Exploring Tomorrow’s Energy Options: Nuclear Fission and Fusion
Electricity is one of those things we take for granted until it's gone. When we walk into a dark room, we expect light to come on when we flip the light switch. In fact, I often find myself automatically flipping the light switch as I walk into a dark room even when I know I'm in a power outage. Have you ever stopped to think about where all this electricity comes from?
As you are likely aware, electricity is generated at power plants and then transferred to houses, businesses, universities, and elsewhere on electric power lines. So, how is this electricity generated at the power plants? The U.S. Energy Information Administration reported in August of last year that coal power plants generated the most energy (43.6 percent), followed by natural gas (21.7 percent), nuclear (19.4 percent), and hydroelectric (9 percent), with other energy sources comprising the remaining six-point-three percent. Are these methods of power generation sufficient for the long term? Concerns continue to rise over the long-term feasibility of our current power generation methods. Two major concerns are safety and future repercussions. For instance, coal burning power generation produces a CO2 gas. CO2 is a greenhouse gas responsible for keeping the earth warm by trapping the sun's heat in the atmosphere. Excessive coal burning may be contributing significantly to global warming. Other power generation methods have other risks, as we have recently seen in the aftermath of the Japan earthquake and tsunami.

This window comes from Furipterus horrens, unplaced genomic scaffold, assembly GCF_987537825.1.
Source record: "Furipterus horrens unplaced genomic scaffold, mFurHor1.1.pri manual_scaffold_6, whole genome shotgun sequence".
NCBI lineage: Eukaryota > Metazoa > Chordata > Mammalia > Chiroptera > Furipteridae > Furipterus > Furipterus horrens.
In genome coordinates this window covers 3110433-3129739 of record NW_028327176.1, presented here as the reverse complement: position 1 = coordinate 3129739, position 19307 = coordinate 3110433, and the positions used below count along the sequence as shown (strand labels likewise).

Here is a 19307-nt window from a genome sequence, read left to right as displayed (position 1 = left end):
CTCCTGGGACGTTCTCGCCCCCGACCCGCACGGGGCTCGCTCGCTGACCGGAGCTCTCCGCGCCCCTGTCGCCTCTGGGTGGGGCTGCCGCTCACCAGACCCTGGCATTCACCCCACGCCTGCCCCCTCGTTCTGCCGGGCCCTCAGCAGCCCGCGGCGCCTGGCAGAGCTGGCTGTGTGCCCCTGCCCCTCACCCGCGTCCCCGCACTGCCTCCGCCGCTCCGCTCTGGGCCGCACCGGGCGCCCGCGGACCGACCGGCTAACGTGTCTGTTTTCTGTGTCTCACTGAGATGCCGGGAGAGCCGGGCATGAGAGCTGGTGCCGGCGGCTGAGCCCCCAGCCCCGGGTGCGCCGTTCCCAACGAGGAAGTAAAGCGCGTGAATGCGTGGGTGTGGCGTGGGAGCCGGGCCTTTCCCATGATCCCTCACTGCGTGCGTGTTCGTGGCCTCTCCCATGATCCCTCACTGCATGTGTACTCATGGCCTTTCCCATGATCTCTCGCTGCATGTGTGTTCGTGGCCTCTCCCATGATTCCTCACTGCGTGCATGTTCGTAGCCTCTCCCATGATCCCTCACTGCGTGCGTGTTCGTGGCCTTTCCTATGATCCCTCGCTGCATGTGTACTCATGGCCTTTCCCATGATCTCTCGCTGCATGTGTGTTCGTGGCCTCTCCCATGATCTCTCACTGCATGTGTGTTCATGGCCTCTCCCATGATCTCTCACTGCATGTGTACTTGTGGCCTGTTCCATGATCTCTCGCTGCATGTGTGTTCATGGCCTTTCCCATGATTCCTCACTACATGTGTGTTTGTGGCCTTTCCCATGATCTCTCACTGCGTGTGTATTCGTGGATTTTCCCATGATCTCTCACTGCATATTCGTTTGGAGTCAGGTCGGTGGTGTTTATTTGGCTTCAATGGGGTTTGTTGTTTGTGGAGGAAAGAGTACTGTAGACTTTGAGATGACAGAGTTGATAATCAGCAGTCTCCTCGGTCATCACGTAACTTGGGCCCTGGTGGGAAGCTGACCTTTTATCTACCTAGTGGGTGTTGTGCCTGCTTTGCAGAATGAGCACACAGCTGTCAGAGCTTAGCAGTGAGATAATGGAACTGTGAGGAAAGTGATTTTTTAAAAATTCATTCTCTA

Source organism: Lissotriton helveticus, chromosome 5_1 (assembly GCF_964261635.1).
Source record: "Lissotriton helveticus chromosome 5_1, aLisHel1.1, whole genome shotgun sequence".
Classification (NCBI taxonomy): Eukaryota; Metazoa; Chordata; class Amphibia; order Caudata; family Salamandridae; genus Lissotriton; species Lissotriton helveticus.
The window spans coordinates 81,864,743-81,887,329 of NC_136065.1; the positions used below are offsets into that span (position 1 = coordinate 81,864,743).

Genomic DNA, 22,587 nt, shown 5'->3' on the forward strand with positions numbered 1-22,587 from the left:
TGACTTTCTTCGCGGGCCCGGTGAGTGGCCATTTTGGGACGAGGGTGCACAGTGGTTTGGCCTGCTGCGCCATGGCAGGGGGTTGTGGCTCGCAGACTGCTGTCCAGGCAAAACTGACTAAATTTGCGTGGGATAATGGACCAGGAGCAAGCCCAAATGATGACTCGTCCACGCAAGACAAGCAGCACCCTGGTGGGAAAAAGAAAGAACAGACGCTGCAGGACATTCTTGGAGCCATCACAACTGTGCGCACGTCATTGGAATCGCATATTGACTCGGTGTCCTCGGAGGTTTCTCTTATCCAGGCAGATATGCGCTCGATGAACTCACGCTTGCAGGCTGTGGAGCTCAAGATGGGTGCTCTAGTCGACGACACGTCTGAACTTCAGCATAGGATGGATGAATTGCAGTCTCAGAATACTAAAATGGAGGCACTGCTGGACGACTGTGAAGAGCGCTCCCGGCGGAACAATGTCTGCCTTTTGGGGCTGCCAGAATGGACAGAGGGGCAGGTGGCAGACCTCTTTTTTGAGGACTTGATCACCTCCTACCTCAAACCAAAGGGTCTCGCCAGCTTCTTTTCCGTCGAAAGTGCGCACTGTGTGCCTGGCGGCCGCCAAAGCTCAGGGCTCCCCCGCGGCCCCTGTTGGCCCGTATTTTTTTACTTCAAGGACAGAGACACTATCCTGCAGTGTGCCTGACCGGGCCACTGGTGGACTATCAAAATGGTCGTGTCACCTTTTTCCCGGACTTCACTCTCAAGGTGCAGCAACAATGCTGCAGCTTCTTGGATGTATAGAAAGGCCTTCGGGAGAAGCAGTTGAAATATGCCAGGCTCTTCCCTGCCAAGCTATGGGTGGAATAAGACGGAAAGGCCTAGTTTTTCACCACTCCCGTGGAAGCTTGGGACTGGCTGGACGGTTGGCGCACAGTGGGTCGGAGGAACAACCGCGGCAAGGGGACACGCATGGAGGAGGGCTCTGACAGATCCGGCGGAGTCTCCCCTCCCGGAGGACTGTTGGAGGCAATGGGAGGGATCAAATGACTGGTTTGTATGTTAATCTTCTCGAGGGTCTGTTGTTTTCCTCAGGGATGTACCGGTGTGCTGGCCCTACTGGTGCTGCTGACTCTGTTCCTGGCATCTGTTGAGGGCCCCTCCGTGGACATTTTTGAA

If current power generation offers issues, what are our options for future? One energy generation method that is particularly exciting is nuclear fusion. Our current method of nuclear power generation is nuclear fission. Fusion and fission are opposite reactions. Nuclear fusion occurs when two or more atoms are fused into one. Fission occurs when an atom is split into two smaller atoms. Fission does not naturally occur, but fusion is found in the heart of every star, including our own sun. When atoms are split during fission, many highly radioactive particles (dangerous to humans) are released at very high energy levels. When two atoms are joined in fusion, no radioactive particles are released.
Nuclear fission as a power generator has some downsides. Most notable is the possibility of overheating and causing a fire that could spread radioactivity into the air, such as occurred in Japan in March 2011. Despite the possibility of this occurrence, nuclear fission plants are highly regulated with many effective safety precautions. Nuclear fission is also the most effective power generation currently available (using about 0.0025% of the amount of fuel that coal burning power plants use).
Nuclear fusion has only one downside: we have not yet refined fusion to an effective power source. Fusion produces no radioactive particles, no possibility of overheating is present, and the power generated by nuclear fusion is three or four times that of fission. I stress the fact that we have not yet reached a viable source of nuclear power generation because we are well on the way. The National Ignition Facility (NIF) in California is attempting to reach ignition, a process in which the power output power is greater than the input. The NIF is using 192 lasers focused on an extremely small tube (about 5.75 mm in diameter and about 9.43 mm long) to create the same conditions that occur within a star. This and other projects, such as the International Thermonuclear Experimental Reactor (ITER, pronounced ee-ter) are hopeful to make nuclear fusion a reality. The NIF has set the goal of achieving ignition by the end of 2012, and commercialization of fusion technology by 2030.
Nuclear fusion power generation is a very attractive source of energy. It is more productive, safe, sustainable, and environmentally friendly then current energy sources. Projects such as ITER and NIF expect to reach ignition very soon. So be on the lookout for nuclear fusion, a possible answer for the energy crisis of today.